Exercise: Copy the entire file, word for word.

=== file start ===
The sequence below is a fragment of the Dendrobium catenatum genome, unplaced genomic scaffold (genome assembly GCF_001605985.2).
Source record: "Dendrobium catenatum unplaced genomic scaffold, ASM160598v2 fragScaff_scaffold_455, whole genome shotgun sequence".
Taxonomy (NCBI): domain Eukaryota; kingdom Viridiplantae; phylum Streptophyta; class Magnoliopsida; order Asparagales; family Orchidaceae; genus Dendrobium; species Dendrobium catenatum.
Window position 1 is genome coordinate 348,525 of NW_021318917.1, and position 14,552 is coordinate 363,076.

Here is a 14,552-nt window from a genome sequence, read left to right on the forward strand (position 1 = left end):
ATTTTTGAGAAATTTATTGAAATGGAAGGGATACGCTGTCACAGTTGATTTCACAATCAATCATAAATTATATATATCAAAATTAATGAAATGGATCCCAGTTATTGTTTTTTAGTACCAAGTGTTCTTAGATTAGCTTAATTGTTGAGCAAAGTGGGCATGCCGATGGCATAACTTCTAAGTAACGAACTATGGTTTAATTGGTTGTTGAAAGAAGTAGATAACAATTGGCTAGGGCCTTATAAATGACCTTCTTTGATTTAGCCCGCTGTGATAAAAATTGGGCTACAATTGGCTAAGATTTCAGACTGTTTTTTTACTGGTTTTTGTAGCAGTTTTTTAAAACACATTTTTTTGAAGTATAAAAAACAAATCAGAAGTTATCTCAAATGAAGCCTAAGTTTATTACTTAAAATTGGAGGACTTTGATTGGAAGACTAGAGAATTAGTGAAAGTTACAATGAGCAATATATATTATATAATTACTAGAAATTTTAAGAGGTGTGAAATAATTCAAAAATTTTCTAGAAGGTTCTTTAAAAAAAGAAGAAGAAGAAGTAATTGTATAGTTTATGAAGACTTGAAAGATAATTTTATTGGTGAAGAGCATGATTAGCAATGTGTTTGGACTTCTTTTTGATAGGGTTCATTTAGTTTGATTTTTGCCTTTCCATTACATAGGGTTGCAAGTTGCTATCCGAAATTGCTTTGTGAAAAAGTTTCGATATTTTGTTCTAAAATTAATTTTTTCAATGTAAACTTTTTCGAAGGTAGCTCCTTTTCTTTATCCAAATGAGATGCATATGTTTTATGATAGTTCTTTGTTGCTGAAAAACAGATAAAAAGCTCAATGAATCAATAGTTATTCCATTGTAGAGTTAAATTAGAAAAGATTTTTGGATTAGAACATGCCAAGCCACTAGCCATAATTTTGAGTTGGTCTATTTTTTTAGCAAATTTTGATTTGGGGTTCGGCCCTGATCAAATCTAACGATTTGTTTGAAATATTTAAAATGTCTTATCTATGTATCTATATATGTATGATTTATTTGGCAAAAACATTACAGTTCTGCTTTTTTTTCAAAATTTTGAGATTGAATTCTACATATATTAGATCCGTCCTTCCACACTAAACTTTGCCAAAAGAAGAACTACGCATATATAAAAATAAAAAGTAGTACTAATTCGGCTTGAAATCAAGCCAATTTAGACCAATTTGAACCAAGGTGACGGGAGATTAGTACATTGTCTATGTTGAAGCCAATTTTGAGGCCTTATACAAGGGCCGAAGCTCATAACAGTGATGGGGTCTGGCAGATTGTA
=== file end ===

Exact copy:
The sequence below is a fragment of the Dendrobium catenatum genome, unplaced genomic scaffold (genome assembly GCF_001605985.2).
Source record: "Dendrobium catenatum unplaced genomic scaffold, ASM160598v2 fragScaff_scaffold_455, whole genome shotgun sequence".
Taxonomy (NCBI): domain Eukaryota; kingdom Viridiplantae; phylum Streptophyta; class Magnoliopsida; order Asparagales; family Orchidaceae; genus Dendrobium; species Dendrobium catenatum.
Window position 1 is genome coordinate 348,525 of NW_021318917.1, and position 14,552 is coordinate 363,076.

Here is a 14,552-nt window from a genome sequence, read left to right on the forward strand (position 1 = left end):
ATTTTTGAGAAATTTATTGAAATGGAAGGGATACGCTGTCACAGTTGATTTCACAATCAATCATAAATTATATATATCAAAATTAATGAAATGGATCCCAGTTATTGTTTTTTAGTACCAAGTGTTCTTAGATTAGCTTAATTGTTGAGCAAAGTGGGCATGCCGATGGCATAACTTCTAAGTAACGAACTATGGTTTAATTGGTTGTTGAAAGAAGTAGATAACAATTGGCTAGGGCCTTATAAATGACCTTCTTTGATTTAGCCCGCTGTGATAAAAATTGGGCTACAATTGGCTAAGATTTCAGACTGTTTTTTTACTGGTTTTTGTAGCAGTTTTTTAAAACACATTTTTTTGAAGTATAAAAAACAAATCAGAAGTTATCTCAAATGAAGCCTAAGTTTATTACTTAAAATTGGAGGACTTTGATTGGAAGACTAGAGAATTAGTGAAAGTTACAATGAGCAATATATATTATATAATTACTAGAAATTTTAAGAGGTGTGAAATAATTCAAAAATTTTCTAGAAGGTTCTTTAAAAAAAGAAGAAGAAGAAGTAATTGTATAGTTTATGAAGACTTGAAAGATAATTTTATTGGTGAAGAGCATGATTAGCAATGTGTTTGGACTTCTTTTTGATAGGGTTCATTTAGTTTGATTTTTGCCTTTCCATTACATAGGGTTGCAAGTTGCTATCCGAAATTGCTTTGTGAAAAAGTTTCGATATTTTGTTCTAAAATTAATTTTTTCAATGTAAACTTTTTCGAAGGTAGCTCCTTTTCTTTATCCAAATGAGATGCATATGTTTTATGATAGTTCTTTGTTGCTGAAAAACAGATAAAAAGCTCAATGAATCAATAGTTATTCCATTGTAGAGTTAAATTAGAAAAGATTTTTGGATTAGAACATGCCAAGCCACTAGCCATAATTTTGAGTTGGTCTATTTTTTTAGCAAATTTTGATTTGGGGTTCGGCCCTGATCAAATCTAACGATTTGTTTGAAATATTTAAAATGTCTTATCTATGTATCTATATATGTATGATTTATTTGGCAAAAACATTACAGTTCTGCTTTTTTTTCAAAATTTTGAGATTGAATTCTACATATATTAGATCCGTCCTTCCACACTAAACTTTGCCAAAAGAAGAACTACGCATATATAAAAATAAAAAGTAGTACTAATTCGGCTTGAAATCAAGCCAATTTAGACCAATTTGAACCAAGGTGACGGGAGATTAGTACATTGTCTATGTTGAAGCCAATTTTGAGGCCTTATACAAGGGCCGAAGCTCATAACAGTGATGGGGTCTGGCAGATTGTA